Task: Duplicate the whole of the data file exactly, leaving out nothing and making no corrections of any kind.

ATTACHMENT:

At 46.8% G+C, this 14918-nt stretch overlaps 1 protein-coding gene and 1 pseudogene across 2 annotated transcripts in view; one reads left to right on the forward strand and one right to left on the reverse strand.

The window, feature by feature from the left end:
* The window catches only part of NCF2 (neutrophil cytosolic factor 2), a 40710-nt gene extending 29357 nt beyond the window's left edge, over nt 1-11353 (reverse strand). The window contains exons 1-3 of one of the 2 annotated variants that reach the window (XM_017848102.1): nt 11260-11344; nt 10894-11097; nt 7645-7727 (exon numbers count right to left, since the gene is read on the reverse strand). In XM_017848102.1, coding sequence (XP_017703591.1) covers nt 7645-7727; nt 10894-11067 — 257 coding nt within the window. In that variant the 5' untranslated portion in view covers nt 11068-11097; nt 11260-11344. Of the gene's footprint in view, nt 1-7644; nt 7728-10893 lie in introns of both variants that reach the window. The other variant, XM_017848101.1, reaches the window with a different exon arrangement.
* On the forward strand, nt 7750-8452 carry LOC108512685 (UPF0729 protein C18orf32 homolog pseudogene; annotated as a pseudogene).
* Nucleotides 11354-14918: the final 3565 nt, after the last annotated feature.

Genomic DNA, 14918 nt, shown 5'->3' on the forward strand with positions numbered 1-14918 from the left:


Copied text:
At 46.8% G+C, this 14918-nt stretch overlaps 1 protein-coding gene and 1 pseudogene across 2 annotated transcripts in view; one reads left to right on the forward strand and one right to left on the reverse strand.

The window, feature by feature from the left end:
* The window catches only part of NCF2 (neutrophil cytosolic factor 2), a 40710-nt gene extending 29357 nt beyond the window's left edge, over nt 1-11353 (reverse strand). The window contains exons 1-3 of one of the 2 annotated variants that reach the window (XM_017848102.1): nt 11260-11344; nt 10894-11097; nt 7645-7727 (exon numbers count right to left, since the gene is read on the reverse strand). In XM_017848102.1, coding sequence (XP_017703591.1) covers nt 7645-7727; nt 10894-11067 — 257 coding nt within the window. In that variant the 5' untranslated portion in view covers nt 11068-11097; nt 11260-11344. Of the gene's footprint in view, nt 1-7644; nt 7728-10893 lie in introns of both variants that reach the window. The other variant, XM_017848101.1, reaches the window with a different exon arrangement.
* On the forward strand, nt 7750-8452 carry LOC108512685 (UPF0729 protein C18orf32 homolog pseudogene; annotated as a pseudogene).
* Nucleotides 11354-14918: the final 3565 nt, after the last annotated feature.

Genomic DNA, 14918 nt, shown 5'->3' on the forward strand with positions numbered 1-14918 from the left: